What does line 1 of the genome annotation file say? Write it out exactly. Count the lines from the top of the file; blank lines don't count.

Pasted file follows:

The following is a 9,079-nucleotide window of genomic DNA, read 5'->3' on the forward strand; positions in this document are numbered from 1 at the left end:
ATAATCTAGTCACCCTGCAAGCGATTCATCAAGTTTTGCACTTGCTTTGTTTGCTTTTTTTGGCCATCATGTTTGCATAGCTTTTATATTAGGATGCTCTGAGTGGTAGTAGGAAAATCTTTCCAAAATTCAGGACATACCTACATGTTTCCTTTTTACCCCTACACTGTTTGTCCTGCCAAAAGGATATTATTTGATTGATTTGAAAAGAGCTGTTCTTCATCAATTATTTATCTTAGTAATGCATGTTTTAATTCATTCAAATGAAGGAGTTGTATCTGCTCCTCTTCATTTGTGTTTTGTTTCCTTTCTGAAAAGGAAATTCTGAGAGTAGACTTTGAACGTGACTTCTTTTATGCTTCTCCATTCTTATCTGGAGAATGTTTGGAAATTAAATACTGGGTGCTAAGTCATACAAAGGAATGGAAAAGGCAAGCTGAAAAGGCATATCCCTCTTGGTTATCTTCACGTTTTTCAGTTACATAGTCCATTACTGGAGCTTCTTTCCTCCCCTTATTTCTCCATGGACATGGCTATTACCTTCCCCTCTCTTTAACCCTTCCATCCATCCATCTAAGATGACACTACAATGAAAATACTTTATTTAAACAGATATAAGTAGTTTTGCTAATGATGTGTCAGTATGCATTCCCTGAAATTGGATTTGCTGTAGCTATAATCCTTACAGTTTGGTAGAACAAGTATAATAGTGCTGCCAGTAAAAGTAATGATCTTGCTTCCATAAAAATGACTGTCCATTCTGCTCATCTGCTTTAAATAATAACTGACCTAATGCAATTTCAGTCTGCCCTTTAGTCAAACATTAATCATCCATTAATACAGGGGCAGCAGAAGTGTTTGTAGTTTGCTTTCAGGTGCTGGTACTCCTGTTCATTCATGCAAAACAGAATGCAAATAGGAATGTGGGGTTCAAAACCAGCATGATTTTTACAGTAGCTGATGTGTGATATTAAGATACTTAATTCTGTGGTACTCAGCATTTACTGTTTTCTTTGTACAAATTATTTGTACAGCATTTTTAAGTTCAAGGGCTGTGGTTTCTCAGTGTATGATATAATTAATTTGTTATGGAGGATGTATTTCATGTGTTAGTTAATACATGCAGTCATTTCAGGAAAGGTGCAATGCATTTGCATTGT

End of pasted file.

The following is a 9,079-nucleotide window of genomic DNA, read 5'->3' on the forward strand; positions in this document are numbered from 1 at the left end: